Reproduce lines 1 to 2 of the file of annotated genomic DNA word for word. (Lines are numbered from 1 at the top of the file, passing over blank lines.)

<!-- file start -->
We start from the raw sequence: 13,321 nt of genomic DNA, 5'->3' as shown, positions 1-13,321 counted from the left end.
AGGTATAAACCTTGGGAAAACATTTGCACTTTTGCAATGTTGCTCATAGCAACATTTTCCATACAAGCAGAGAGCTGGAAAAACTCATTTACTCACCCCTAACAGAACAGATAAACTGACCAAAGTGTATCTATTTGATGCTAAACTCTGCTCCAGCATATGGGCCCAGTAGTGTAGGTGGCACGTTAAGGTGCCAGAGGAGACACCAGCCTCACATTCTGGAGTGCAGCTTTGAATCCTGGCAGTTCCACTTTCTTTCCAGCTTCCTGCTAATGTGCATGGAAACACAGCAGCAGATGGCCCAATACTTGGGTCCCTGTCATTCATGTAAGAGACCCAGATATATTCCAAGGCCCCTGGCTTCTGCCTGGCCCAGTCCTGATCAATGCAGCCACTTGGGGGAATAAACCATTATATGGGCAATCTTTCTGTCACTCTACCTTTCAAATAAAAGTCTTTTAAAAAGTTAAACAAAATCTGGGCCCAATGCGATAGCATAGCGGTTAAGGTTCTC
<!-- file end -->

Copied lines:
We start from the raw sequence: 13,321 nt of genomic DNA, 5'->3' as shown, positions 1-13,321 counted from the left end.
AGGTATAAACCTTGGGAAAACATTTGCACTTTTGCAATGTTGCTCATAGCAACATTTTCCATACAAGCAGAGAGCTGGAAAAACTCATTTACTCACCCCTAACAGAACAGATAAACTGACCAAAGTGTATCTATTTGATGCTAAACTCTGCTCCAGCATATGGGCCCAGTAGTGTAGGTGGCACGTTAAGGTGCCAGAGGAGACACCAGCCTCACATTCTGGAGTGCAGCTTTGAATCCTGGCAGTTCCACTTTCTTTCCAGCTTCCTGCTAATGTGCATGGAAACACAGCAGCAGATGGCCCAATACTTGGGTCCCTGTCATTCATGTAAGAGACCCAGATATATTCCAAGGCCCCTGGCTTCTGCCTGGCCCAGTCCTGATCAATGCAGCCACTTGGGGGAATAAACCATTATATGGGCAATCTTTCTGTCACTCTACCTTTCAAATAAAAGTCTTTTAAAAAGTTAAACAAAATCTGGGCCCAATGCGATAGCATAGCGGTTAAGGTTCTC